Packaging .a static C libraries in Swift Package Manager

Hello guys. I'm working on an iOS project and trying to add SPM support to it.
The problem is that one of the dependencies uses OpenSSL, a C static library which consists of
libcrypto.a, libssl.a and a bunch of header files respectively.

So what I've been trying to do is put the libcrypto.a, libssl.a and the headers inside the package and bundle them together to use this package as a dependency, so that others can easily integrate the openssl functionality.

Here's my setup:

Project structure:

    β”œβ”€β”€ Package.swift
    └── Sources 
        └── OpenSSL
        β”œβ”€β”€ include 
        | β”œβ”€β”€ openssl 
        | | └── aes.h, asn.h ... 
        | β”œβ”€β”€ module.modulemap
        | └── shim.h 
        β”œβ”€β”€ lib 
        | β”œβ”€β”€ libcrypto.a 
        | └── libssl.a 
        └── dummy.c


// swift-tools-version:5.1
import PackageDescription
let package = Package(
    name: "OpenSSL",
    products: [
        .library(name: "OpenSSL", targets: ["OpenSSL"])
    targets: [
        .target(name: "OpenSSL"),


module OpenSSL {
    umbrella header "shim.h"
    export *
    link "ssl"
    link "crypto"


#include <openssl/bio.h>
#include <openssl/conf.h>
#include <openssl/evp.h>
#include <openssl/err.h>
#include <openssl/bio.h>
#include <openssl/ssl.h>
#include <openssl/md4.h>
#include <openssl/md5.h>
#include <openssl/sha.h>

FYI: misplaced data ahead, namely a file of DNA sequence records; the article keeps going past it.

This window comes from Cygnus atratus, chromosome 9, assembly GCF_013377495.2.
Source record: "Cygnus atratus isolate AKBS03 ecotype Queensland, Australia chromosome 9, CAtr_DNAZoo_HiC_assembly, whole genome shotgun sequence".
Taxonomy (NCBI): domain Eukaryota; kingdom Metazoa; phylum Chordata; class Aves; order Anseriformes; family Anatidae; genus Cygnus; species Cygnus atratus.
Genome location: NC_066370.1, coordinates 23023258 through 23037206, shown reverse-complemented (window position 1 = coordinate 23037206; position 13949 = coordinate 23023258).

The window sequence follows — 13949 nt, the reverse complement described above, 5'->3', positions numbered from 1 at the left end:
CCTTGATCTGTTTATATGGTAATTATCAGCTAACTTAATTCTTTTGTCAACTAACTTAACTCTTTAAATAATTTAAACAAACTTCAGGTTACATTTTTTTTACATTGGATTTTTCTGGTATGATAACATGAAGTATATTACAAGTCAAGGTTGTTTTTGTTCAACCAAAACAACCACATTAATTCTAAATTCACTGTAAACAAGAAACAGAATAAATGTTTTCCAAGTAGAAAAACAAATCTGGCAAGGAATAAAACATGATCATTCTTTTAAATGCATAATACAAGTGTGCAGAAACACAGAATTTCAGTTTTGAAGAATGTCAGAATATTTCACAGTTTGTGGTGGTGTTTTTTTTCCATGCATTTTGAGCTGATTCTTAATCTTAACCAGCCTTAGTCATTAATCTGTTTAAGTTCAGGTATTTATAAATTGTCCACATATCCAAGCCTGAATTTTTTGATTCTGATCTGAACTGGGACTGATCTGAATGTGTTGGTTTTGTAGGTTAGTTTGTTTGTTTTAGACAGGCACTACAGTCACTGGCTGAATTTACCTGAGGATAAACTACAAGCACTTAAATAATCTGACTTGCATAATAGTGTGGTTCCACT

The package builds, it can be added as a dependency, but that's about it.
I assume this is due to the package not being linked to the library.

This might do the trick, but it is stated that packages using unsafeFlags() cannot be added as dependencies.


Is there some way I could achieve this?
I'm relatively new to this and could have missed something. Any help would be greatly appreciated.



There is no way to publish binaries yet, but much thought is going into making it possible:

That means you have three options:

  1. Depend on OpenSSL as source. Its GitHub repository is here. Fork it, add a Package.swift, tag a version, and depend on that. (And maybe submit your Package.swift back to them as a pull request.) Sometimes this strategy requires generating and checking in files the project normally leaves Git‐ignored.

  2. Distribute the binary separately, and instruct your clients to install it on the system first. (And your clients’ clients will have to do the same thing.) Once it is installed on the system, linkedLibrary should just work without needing unsafe flags.

  3. Use unsafeFlags and never release semantic versions, telling your clients to depend on branches instead. Branch dependencies allow unsafe flags, because they are only intended for development. The branches in the dependency tree will in turn prevent clients from release semantic versions too.

All these strategies see quite a lot of use, so which one you choose is up to you. (I’m partial to option 1.)


Thanks @SDGGiesbrecht, option 1 does seem to be the most viable in my case.

1 Like

@mpetrenco - What about the other library libcrypto.a, how you implemented the Swift PM in above mentioned case ? Please provide some guidelines.

If you use Xcode to build, then what I'm doing is:

  • add the .a file to my Swift Package - in a directory "Libraries" - it gets downloaded along with the source
  • the .a shows up in Frameworks (why? got me) and in the Build Phase, drag it to the link section
  • add a Library Search path of "$(BUILD_DIR)/../../SourcePackages/checkouts/PhotoScrollerSwiftPackage/Libraries"

That path lets Xcode find it.

Tested with debug builds but not release builds yet. Its not perfect but will make it relatively easy for others using my package to incorporate it.

1 Like

Any update on this? I am trying .xcframework, but I am still failing to make it work with .a files...

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